—Barry Healey, Toronto
In reading Jason Markusoff’s article, I noticed that the timeline of Harper’s activities was missing his appearance at Sheldon Adelson’s Las Vegas Republican fundraiser in early April of 2016. The timeline conveniently starts in July with his Jason Kenney endorsement. A quick Google search shows that Maclean’s magazine also failed to report on the earlier event at the time. Most disappointing in this age of fake news. Not quite fake, but not quite complete either.
—Michael A. Erison, Mississauga, Ont.
Maclean’s should let sleeping dogs lie. Harper has done enough damage, and we sure as hell don’t need him meddling in Canada-U.S. relations. As for Harper, he should not only fade away, but stay faded away!
—Milan Stolarik, Ottawa
I am not sure putting Stephen Harper on your cover saying he is “hot” is such a good way to attract readers. I am a subscriber and I listened to my first instinct, which was to toss the issue in the garbage immediately.
—François Dionne, Toronto
Please, enough (“Harper rising,” Politics, August 2018)! Why on Earth does Maclean’s have Stephen Harper on the cover and a multi-page article about a past PM who drove Canada back into the dark ages and whose legacy is disasters like the Phoenix pay system, the muffling of scientists, inaction on climate change, and mean-spirited treatment of refugees, among many other things. We have so much that’s positive happening in our wonderful country since the Conservatives were voted out, so why can’t your magazine do some articles celebrating positive change (the brief article about Jane Philpott, for example) rather than dredge up the lifeline of a prime minister who did more harm than good during his time in office.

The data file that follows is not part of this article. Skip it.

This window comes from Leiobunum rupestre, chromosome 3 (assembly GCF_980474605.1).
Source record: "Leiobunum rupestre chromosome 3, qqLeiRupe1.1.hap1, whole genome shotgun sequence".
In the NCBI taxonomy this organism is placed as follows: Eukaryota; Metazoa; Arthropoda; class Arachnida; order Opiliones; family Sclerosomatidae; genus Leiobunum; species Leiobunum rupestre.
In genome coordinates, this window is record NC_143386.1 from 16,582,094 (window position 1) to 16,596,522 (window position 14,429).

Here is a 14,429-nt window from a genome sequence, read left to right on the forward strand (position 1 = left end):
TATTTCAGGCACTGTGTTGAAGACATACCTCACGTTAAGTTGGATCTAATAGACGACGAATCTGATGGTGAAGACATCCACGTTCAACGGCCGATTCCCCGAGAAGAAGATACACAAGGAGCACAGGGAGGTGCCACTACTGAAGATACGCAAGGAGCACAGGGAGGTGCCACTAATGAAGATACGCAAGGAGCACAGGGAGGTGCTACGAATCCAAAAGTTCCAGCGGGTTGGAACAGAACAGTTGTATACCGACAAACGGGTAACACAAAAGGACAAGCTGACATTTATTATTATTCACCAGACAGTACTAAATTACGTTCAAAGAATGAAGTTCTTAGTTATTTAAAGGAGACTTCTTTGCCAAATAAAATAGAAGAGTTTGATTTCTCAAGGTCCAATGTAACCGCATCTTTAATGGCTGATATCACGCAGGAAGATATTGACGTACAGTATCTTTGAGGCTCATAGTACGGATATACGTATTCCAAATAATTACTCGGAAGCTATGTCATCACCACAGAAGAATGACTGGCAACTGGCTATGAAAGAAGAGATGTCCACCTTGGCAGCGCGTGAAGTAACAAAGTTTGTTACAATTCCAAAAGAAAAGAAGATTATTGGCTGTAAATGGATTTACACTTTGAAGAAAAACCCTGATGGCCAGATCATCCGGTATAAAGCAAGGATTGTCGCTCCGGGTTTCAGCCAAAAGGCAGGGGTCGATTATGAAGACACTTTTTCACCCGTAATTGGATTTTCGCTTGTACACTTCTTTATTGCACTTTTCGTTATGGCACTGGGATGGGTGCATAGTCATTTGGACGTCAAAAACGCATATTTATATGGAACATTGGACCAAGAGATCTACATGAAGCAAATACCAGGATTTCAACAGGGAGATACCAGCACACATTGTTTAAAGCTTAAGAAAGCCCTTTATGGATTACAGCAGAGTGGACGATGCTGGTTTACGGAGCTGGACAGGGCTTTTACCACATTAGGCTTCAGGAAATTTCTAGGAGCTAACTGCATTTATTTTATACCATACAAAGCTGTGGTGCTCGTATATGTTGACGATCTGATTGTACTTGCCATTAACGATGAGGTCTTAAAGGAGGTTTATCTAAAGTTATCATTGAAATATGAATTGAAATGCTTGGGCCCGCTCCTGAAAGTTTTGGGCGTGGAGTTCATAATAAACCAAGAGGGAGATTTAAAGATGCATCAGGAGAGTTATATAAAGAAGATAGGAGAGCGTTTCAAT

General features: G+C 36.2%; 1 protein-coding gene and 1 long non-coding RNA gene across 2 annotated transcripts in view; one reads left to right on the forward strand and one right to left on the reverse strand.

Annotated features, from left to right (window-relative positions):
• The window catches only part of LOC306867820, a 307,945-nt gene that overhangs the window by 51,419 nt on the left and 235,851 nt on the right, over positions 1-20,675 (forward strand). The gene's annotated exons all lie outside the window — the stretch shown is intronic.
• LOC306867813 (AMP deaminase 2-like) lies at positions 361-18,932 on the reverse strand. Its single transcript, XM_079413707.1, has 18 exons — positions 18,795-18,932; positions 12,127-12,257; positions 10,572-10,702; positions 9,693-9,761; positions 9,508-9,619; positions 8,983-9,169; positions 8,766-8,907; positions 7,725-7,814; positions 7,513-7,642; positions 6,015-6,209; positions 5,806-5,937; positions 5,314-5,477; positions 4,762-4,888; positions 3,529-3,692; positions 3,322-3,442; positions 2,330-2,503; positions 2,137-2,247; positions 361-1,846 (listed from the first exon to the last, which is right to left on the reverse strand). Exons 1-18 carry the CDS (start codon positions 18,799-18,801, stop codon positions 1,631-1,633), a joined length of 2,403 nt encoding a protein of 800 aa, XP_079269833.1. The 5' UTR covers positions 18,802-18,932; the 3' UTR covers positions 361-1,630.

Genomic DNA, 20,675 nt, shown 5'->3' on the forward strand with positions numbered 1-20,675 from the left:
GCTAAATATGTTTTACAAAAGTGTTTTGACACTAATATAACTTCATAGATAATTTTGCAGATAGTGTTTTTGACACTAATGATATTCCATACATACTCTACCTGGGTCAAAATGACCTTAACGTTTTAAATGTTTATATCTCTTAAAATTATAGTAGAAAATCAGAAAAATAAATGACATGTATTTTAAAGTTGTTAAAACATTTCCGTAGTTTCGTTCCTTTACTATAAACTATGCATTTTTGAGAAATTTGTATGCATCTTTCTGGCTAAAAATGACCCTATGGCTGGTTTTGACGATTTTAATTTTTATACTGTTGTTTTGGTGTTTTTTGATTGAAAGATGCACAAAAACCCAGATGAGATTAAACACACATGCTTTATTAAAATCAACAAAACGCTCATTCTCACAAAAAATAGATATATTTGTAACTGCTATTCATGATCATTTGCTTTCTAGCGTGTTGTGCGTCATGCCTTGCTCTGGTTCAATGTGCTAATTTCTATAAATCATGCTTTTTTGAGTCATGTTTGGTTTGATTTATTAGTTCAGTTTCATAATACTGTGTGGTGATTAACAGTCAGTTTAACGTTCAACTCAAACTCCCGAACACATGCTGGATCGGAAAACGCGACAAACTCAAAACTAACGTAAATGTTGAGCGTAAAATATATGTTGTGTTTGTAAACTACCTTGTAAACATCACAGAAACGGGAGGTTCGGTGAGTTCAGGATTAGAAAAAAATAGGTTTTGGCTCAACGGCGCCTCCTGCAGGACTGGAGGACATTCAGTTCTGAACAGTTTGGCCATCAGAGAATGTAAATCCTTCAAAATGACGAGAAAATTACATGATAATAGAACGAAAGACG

—Dianne Powell, Wentworth, N.S.
I must begin this letter with stating that I enjoy reading Maclean’s in general. I thank you for producing a magazine with a Canadian perspective. But I was again surprised that Maclean’s placed Harper on the cover again. It took a while, but Canada finally woke up and rid itself of that dark cloud happily. I thank you, however for exposing this snake in the grass who is at it again, sneaking in back doors of high offices around the world from Washington to the other dark powers, peddling his influence and support for any far-right organization. Harper has done very well for himself and now he should just go away and give us freedom from his tyranny, which we endured for 10 years. We thought he had faded out quietly, but thank you for warning us that it was a wish.
—Aldo Mazza, Montreal